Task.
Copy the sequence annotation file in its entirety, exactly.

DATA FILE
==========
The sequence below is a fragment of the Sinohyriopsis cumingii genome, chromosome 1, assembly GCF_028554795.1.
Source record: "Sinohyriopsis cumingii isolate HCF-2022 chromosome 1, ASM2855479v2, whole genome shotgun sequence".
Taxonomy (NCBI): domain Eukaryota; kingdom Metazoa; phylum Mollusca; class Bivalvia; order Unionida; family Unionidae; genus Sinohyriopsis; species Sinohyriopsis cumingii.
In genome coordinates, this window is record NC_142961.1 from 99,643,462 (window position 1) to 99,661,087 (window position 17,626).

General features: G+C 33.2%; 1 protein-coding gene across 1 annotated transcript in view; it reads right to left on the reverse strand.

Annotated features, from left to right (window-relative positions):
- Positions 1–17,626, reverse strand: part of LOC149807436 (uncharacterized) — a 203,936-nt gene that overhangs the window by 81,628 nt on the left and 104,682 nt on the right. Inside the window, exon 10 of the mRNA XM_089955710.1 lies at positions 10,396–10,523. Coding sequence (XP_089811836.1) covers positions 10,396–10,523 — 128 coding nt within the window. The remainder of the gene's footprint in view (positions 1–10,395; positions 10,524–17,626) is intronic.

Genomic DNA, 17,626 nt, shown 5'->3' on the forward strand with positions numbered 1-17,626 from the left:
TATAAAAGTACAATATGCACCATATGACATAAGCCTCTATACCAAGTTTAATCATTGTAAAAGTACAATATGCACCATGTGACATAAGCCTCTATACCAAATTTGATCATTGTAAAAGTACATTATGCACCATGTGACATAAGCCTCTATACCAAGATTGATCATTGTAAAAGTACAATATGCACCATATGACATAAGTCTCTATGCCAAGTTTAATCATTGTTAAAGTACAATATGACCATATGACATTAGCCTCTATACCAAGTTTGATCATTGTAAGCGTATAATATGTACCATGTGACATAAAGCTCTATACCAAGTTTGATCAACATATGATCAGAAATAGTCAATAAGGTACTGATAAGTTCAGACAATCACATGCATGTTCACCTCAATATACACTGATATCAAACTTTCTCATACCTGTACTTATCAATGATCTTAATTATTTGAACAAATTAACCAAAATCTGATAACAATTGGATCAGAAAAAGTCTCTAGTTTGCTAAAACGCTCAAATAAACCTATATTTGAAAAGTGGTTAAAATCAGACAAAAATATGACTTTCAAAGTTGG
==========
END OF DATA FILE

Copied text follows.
The sequence below is a fragment of the Sinohyriopsis cumingii genome, chromosome 1, assembly GCF_028554795.1.
Source record: "Sinohyriopsis cumingii isolate HCF-2022 chromosome 1, ASM2855479v2, whole genome shotgun sequence".
Taxonomy (NCBI): domain Eukaryota; kingdom Metazoa; phylum Mollusca; class Bivalvia; order Unionida; family Unionidae; genus Sinohyriopsis; species Sinohyriopsis cumingii.
In genome coordinates, this window is record NC_142961.1 from 99,643,462 (window position 1) to 99,661,087 (window position 17,626).

General features: G+C 33.2%; 1 protein-coding gene across 1 annotated transcript in view; it reads right to left on the reverse strand.

Annotated features, from left to right (window-relative positions):
- Positions 1–17,626, reverse strand: part of LOC149807436 (uncharacterized) — a 203,936-nt gene that overhangs the window by 81,628 nt on the left and 104,682 nt on the right. Inside the window, exon 10 of the mRNA XM_089955710.1 lies at positions 10,396–10,523. Coding sequence (XP_089811836.1) covers positions 10,396–10,523 — 128 coding nt within the window. The remainder of the gene's footprint in view (positions 1–10,395; positions 10,524–17,626) is intronic.

Genomic DNA, 17,626 nt, shown 5'->3' on the forward strand with positions numbered 1-17,626 from the left:
TATAAAAGTACAATATGCACCATATGACATAAGCCTCTATACCAAGTTTAATCATTGTAAAAGTACAATATGCACCATGTGACATAAGCCTCTATACCAAATTTGATCATTGTAAAAGTACATTATGCACCATGTGACATAAGCCTCTATACCAAGATTGATCATTGTAAAAGTACAATATGCACCATATGACATAAGTCTCTATGCCAAGTTTAATCATTGTTAAAGTACAATATGACCATATGACATTAGCCTCTATACCAAGTTTGATCATTGTAAGCGTATAATATGTACCATGTGACATAAAGCTCTATACCAAGTTTGATCAACATATGATCAGAAATAGTCAATAAGGTACTGATAAGTTCAGACAATCACATGCATGTTCACCTCAATATACACTGATATCAAACTTTCTCATACCTGTACTTATCAATGATCTTAATTATTTGAACAAATTAACCAAAATCTGATAACAATTGGATCAGAAAAAGTCTCTAGTTTGCTAAAACGCTCAAATAAACCTATATTTGAAAAGTGGTTAAAATCAGACAAAAATATGACTTTCAAAGTTGG